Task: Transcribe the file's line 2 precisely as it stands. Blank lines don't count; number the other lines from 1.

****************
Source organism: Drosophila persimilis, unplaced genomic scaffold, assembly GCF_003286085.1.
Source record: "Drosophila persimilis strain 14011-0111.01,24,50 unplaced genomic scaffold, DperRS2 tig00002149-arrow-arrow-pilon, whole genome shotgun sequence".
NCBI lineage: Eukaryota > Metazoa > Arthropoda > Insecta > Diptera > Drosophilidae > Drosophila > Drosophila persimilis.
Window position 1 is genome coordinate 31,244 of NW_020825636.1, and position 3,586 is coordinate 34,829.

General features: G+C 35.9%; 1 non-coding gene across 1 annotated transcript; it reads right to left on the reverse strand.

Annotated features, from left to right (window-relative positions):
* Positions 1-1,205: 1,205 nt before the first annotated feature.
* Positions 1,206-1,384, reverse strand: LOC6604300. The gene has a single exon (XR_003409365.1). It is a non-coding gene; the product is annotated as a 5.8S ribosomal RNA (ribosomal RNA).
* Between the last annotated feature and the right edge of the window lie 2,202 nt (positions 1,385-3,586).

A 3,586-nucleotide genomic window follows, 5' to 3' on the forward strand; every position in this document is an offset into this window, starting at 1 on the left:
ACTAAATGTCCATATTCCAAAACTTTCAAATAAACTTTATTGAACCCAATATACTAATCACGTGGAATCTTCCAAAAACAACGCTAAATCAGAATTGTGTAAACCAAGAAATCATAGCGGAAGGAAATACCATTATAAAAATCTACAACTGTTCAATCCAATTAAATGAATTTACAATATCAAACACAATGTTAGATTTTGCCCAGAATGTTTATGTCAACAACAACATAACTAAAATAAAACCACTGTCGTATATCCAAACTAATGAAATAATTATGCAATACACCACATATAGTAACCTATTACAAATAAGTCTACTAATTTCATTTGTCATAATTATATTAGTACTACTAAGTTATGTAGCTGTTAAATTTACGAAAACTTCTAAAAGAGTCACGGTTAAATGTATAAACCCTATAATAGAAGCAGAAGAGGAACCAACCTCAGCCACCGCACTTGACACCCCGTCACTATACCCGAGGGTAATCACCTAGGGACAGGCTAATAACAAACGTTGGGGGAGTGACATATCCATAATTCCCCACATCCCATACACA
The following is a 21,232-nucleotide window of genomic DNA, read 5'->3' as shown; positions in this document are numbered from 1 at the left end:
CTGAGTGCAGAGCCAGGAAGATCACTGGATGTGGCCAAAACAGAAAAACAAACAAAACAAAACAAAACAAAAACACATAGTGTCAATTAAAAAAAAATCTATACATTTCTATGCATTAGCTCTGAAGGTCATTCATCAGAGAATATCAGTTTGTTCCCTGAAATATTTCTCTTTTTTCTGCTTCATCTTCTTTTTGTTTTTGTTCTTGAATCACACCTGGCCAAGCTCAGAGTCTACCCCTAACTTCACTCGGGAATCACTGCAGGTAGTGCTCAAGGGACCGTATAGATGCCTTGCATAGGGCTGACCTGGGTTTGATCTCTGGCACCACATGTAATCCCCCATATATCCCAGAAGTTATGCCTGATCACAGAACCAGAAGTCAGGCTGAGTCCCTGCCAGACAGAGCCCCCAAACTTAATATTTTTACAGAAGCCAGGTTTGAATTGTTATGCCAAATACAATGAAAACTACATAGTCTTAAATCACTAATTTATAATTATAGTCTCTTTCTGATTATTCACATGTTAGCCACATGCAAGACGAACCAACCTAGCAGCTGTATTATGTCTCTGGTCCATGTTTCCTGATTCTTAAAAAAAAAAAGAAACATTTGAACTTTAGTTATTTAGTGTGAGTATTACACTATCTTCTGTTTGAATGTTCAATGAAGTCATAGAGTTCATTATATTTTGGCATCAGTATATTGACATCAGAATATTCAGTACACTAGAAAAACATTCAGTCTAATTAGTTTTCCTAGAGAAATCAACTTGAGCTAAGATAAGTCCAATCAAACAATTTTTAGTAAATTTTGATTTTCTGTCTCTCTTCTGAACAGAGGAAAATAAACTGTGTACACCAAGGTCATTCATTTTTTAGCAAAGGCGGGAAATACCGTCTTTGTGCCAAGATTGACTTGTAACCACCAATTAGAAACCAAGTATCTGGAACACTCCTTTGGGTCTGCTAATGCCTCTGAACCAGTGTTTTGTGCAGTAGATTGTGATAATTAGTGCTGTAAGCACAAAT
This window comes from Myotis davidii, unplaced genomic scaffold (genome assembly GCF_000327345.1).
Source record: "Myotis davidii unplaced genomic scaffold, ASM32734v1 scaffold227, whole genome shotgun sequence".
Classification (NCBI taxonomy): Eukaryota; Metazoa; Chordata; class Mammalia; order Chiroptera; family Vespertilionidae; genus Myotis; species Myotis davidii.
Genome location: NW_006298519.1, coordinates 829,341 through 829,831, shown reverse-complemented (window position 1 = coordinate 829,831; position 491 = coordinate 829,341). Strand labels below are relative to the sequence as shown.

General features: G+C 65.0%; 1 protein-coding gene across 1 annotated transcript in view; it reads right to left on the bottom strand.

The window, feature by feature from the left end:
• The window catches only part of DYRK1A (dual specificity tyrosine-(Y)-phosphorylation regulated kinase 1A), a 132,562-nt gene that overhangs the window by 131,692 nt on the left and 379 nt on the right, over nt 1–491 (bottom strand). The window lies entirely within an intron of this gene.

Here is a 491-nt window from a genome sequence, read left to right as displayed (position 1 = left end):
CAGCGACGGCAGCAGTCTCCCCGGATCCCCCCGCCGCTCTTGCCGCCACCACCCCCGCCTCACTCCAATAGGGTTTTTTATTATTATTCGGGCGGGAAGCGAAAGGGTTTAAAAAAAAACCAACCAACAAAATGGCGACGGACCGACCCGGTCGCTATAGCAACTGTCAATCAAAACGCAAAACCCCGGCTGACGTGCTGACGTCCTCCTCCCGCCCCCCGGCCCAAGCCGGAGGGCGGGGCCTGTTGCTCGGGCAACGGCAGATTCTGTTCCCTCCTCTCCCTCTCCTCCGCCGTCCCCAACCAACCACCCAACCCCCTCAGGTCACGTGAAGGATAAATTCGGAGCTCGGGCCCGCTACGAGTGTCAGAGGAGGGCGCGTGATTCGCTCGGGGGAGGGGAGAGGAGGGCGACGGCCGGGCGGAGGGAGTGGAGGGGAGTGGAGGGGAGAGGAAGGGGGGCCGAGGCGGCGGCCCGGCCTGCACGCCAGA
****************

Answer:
Source record: "Drosophila persimilis strain 14011-0111.01,24,50 unplaced genomic scaffold, DperRS2 tig00002149-arrow-arrow-pilon, whole genome shotgun sequence".